“If we wish to build customer loyalty then the things we do when delivering service must also change. But that doesn’t appear to be happening in many organisations. A gap seems to be growing between the expectations of their customers and the actual service that’s being delivered. The gap results from customer expectations growing at an exponential rate, while service delivery from the organisations has only been improving at a linear rate.”

Daffy adds that most of the latest research findings in 2014 suggest that customers are the following:

· More impatient – They want it now.
· Better informed – They’ve looked it up on the Internet.
· More demanding – They expect more - probably for less.
· More prone to complain – They will tell you if they don’t like anything.
· More focused on experiences – They want to enjoy their encounter with you.
· More likely (and able) to tell others about what they view as poor service – They now have instant access to millions via the Internet.

With these points very much at the front of mind, no sector fought more than the supermarket industry in the battle for customer loyalty in 2014. As Tom Needs states, “at one end, the rise of Lidl and Aldi in the UK has shown that people are prepared to forgo service and shopping experience for a better price – no frills has a place as long as the product quality exists.  

“At the other end, Waitrose’s dedication to shopping experience and quality attracts a premium which people are happy to pay for. The challenge for those in the middle is to stand out with something – whether it’s price, quality or speciality goods. Whatever they choose, one thing is for certain, a price war has started as grocery retailers fight for customer loyalty. 

“Brands now have to figure out exactly what they are and distinguish themselves. High end or low end are winning – middle of the road/ mediocrity is losing. The last 12 months have seen companies re-brand and re-shape in order to stand out from the crowd – in one way or another."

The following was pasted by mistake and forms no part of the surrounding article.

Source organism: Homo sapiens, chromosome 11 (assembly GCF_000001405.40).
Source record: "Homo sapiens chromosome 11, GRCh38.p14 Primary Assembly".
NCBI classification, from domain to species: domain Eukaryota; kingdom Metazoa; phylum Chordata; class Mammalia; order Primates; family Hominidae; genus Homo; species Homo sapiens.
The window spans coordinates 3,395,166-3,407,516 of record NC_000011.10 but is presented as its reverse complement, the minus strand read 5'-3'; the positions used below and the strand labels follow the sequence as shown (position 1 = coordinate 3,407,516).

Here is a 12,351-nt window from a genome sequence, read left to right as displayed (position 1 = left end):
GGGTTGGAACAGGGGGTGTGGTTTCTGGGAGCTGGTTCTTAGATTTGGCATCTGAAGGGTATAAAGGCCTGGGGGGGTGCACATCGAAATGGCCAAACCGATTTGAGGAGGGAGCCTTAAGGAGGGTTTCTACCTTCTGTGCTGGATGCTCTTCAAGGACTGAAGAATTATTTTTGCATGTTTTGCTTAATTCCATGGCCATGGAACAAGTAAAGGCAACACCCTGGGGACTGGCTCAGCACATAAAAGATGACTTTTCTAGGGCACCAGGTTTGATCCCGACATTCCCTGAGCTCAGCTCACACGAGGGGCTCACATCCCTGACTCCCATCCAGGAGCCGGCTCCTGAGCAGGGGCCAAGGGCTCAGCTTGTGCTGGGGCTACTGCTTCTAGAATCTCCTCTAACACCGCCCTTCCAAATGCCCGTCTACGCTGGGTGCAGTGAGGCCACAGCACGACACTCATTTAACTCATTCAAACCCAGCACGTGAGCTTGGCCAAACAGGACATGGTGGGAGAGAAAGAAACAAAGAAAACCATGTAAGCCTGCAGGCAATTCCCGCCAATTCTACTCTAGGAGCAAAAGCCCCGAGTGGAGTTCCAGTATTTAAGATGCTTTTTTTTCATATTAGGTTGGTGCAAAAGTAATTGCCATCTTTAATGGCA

Generation Y takes over

In relation to all of the above trends associated with customer loyalty, satisfaction and customer experience, one key, and most poignant of takeaways from 2014 has been the impact Generation Y has had on driving so much of the year’s customer service change.

It makes sense – the younger generation, or the cohort of people born between 1980 and the mid-2000s, are now the largest generation in the US, representing one-third of the total population. Research through 2014 showed they’re also the most demanding, the least loyal to brands and most technologically savvy.  

2014 simply highlighted the problem all brands are having to face up to – that Generation Y are now in charge of defining the ‘Age of the Customer’, and are leading the evolution of customer service from both a consumer and staffing perspective, as Jo Causon and Ann-Marie Stagg explain:

We’re finding that the people who are least satisfied with their customer service is young people, but what’s interesting in connection to that trend is that young people are far more likely to tell people when they’ve had a good experience with a brand,” says Causon.

“Customer expectations are increasing among Generation Y, especially, so organisations are now going forwards or backwards in terms of how they react to the challenge.”

Stagg adds: “The industry is looking ahead to employing Generation Y and beyond as well as serving them as customers. An understanding of their thinking, their skills and their likely routes to market has led to considerable discussion at the highest level about the challenges of serving the “always connected” generations.

“If organisations don’t address the way that they will interact with omnichannel, portfolio-career based young adults both as customers and employees then they will be left far behind as the Baby Boomer generation declines in numbers, and technology savvy individuals demand 21st century service. In many cases, young people have access to far better and much more powerful technology at home than many organisations have in the workplace!”